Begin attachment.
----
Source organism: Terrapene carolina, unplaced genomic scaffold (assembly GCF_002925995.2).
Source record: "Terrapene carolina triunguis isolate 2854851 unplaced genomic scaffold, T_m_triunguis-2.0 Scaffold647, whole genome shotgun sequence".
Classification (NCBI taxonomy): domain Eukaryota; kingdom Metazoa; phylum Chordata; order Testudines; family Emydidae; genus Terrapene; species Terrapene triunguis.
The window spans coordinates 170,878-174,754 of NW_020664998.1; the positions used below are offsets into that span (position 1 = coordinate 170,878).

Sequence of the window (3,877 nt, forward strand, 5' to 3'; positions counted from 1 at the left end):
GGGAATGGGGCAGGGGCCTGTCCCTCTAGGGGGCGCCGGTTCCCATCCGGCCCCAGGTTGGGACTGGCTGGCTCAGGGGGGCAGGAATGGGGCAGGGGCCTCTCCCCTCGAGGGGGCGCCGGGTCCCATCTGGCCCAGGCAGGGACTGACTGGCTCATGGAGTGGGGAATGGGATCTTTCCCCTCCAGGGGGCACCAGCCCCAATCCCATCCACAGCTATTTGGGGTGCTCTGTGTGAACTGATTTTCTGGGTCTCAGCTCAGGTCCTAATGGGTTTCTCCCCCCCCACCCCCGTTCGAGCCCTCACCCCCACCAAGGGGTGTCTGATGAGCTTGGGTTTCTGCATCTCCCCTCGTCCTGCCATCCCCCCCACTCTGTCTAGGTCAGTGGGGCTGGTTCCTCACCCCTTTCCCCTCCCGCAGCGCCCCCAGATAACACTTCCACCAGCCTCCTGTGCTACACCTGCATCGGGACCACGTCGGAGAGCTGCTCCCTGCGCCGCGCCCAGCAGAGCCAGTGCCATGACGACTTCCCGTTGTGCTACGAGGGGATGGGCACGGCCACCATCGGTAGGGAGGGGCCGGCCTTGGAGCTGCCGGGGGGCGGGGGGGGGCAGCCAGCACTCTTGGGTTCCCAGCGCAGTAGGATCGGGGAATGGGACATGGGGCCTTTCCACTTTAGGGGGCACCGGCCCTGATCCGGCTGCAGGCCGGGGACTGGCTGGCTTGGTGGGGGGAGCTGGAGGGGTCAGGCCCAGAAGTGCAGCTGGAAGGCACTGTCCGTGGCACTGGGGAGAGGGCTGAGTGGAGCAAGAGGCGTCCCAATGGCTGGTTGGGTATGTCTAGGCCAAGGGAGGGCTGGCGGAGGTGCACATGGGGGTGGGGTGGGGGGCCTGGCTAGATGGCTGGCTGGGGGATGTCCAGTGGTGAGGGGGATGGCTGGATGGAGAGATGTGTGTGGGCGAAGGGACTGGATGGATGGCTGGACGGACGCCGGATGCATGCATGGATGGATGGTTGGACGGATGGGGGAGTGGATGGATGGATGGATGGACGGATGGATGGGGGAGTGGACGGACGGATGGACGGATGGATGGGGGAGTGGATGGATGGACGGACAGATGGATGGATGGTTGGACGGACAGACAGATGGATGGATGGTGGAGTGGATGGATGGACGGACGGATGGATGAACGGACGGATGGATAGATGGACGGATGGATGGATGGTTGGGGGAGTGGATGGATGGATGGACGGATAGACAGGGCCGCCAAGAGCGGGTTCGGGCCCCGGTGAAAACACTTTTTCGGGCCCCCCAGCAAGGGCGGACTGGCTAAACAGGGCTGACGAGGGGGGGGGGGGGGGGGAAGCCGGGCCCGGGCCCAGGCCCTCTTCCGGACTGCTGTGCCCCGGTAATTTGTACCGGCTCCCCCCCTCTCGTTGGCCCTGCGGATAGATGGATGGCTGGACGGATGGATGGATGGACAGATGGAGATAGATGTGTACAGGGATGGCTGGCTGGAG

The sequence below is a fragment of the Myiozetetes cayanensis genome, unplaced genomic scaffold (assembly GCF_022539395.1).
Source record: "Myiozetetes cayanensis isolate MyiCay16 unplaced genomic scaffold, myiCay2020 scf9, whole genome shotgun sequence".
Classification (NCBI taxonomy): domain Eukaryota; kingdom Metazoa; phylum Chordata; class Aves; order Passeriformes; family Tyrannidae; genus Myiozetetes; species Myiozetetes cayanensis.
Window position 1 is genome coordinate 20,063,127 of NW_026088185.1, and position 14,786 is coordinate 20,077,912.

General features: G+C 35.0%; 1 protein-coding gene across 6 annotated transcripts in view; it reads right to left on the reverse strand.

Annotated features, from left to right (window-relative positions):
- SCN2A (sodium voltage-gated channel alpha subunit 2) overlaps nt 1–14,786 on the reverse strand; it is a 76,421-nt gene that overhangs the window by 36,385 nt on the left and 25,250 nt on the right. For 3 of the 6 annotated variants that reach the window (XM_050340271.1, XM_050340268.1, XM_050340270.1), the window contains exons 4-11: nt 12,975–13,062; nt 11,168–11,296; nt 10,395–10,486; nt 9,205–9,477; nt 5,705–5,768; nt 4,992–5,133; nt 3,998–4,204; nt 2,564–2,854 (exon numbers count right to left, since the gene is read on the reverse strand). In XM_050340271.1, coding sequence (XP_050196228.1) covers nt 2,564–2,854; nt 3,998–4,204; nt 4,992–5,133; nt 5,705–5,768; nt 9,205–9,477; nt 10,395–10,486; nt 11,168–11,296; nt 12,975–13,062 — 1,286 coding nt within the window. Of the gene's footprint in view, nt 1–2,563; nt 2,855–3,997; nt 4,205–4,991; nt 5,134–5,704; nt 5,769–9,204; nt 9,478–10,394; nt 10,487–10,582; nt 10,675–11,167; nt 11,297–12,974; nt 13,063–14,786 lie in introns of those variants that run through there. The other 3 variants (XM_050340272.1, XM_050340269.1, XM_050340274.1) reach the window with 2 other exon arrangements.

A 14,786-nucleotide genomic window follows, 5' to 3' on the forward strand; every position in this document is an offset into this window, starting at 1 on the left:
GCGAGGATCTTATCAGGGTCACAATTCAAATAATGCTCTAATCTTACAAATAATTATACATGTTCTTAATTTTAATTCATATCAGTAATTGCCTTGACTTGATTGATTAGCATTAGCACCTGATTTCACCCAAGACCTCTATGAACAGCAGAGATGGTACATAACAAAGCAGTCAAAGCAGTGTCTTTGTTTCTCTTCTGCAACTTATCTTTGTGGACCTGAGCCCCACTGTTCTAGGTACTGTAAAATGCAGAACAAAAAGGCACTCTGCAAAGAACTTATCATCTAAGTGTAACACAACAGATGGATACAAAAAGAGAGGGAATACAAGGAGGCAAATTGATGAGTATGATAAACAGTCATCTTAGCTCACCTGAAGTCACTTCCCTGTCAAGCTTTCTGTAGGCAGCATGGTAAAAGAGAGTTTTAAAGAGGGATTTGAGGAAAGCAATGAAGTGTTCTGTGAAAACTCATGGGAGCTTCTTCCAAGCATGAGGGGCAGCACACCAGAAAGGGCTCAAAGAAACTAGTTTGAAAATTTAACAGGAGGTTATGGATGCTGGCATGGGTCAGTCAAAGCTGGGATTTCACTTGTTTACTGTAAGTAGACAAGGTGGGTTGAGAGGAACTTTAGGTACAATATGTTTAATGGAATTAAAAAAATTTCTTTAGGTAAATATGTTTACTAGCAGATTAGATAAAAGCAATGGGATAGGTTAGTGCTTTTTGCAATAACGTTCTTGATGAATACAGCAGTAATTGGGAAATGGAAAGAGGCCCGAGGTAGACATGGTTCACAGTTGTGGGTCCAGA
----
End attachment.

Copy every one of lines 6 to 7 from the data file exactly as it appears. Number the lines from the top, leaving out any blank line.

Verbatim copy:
GGGAATGGGGCAGGGGCCTGTCCCTCTAGGGGGCGCCGGTTCCCATCCGGCCCCAGGTTGGGACTGGCTGGCTCAGGGGGGCAGGAATGGGGCAGGGGCCTCTCCCCTCGAGGGGGCGCCGGGTCCCATCTGGCCCAGGCAGGGACTGACTGGCTCATGGAGTGGGGAATGGGATCTTTCCCCTCCAGGGGGCACCAGCCCCAATCCCATCCACAGCTATTTGGGGTGCTCTGTGTGAACTGATTTTCTGGGTCTCAGCTCAGGTCCTAATGGGTTTCTCCCCCCCCACCCCCGTTCGAGCCCTCACCCCCACCAAGGGGTGTCTGATGAGCTTGGGTTTCTGCATCTCCCCTCGTCCTGCCATCCCCCCCACTCTGTCTAGGTCAGTGGGGCTGGTTCCTCACCCCTTTCCCCTCCCGCAGCGCCCCCAGATAACACTTCCACCAGCCTCCTGTGCTACACCTGCATCGGGACCACGTCGGAGAGCTGCTCCCTGCGCCGCGCCCAGCAGAGCCAGTGCCATGACGACTTCCCGTTGTGCTACGAGGGGATGGGCACGGCCACCATCGGTAGGGAGGGGCCGGCCTTGGAGCTGCCGGGGGGCGGGGGGGGGCAGCCAGCACTCTTGGGTTCCCAGCGCAGTAGGATCGGGGAATGGGACATGGGGCCTTTCCACTTTAGGGGGCACCGGCCCTGATCCGGCTGCAGGCCGGGGACTGGCTGGCTTGGTGGGGGGAGCTGGAGGGGTCAGGCCCAGAAGTGCAGCTGGAAGGCACTGTCCGTGGCACTGGGGAGAGGGCTGAGTGGAGCAAGAGGCGTCCCAATGGCTGGTTGGGTATGTCTAGGCCAAGGGAGGGCTGGCGGAGGTGCACATGGGGGTGGGGTGGGGGGCCTGGCTAGATGGCTGGCTGGGGGATGTCCAGTGGTGAGGGGGATGGCTGGATGGAGAGATGTGTGTGGGCGAAGGGACTGGATGGATGGCTGGACGGACGCCGGATGCATGCATGGATGGATGGTTGGACGGATGGGGGAGTGGATGGATGGATGGATGGACGGATGGATGGGGGAGTGGACGGACGGATGGACGGATGGATGGGGGAGTGGATGGATGGACGGACAGATGGATGGATGGTTGGACGGACAGACAGATGGATGGATGGTGGAGTGGATGGATGGACGGACGGATGGATGAACGGACGGATGGATAGATGGACGGATGGATGGATGGTTGGGGGAGTGGATGGATGGATGGACGGATAGACAGGGCCGCCAAGAGCGGGTTCGGGCCCCGGTGAAAACACTTTTTCGGGCCCCCCAGCAAGGGCGGACTGGCTAAACAGGGCTGACGAGGGGGGGGGGGGGGGGGAAGCCGGGCCCGGGCCCAGGCCCTCTTCCGGACTGCTGTGCCCCGGTAATTTGTACCGGCTCCCCCCCTCTCGTTGGCCCTGCGGATAGATGGATGGCTGGACGGATGGATGGATGGACAGATGGAGATAGATGTGTACAGGGATGGCTGGCTGGAG

The sequence below is a fragment of the Myiozetetes cayanensis genome, unplaced genomic scaffold (assembly GCF_022539395.1).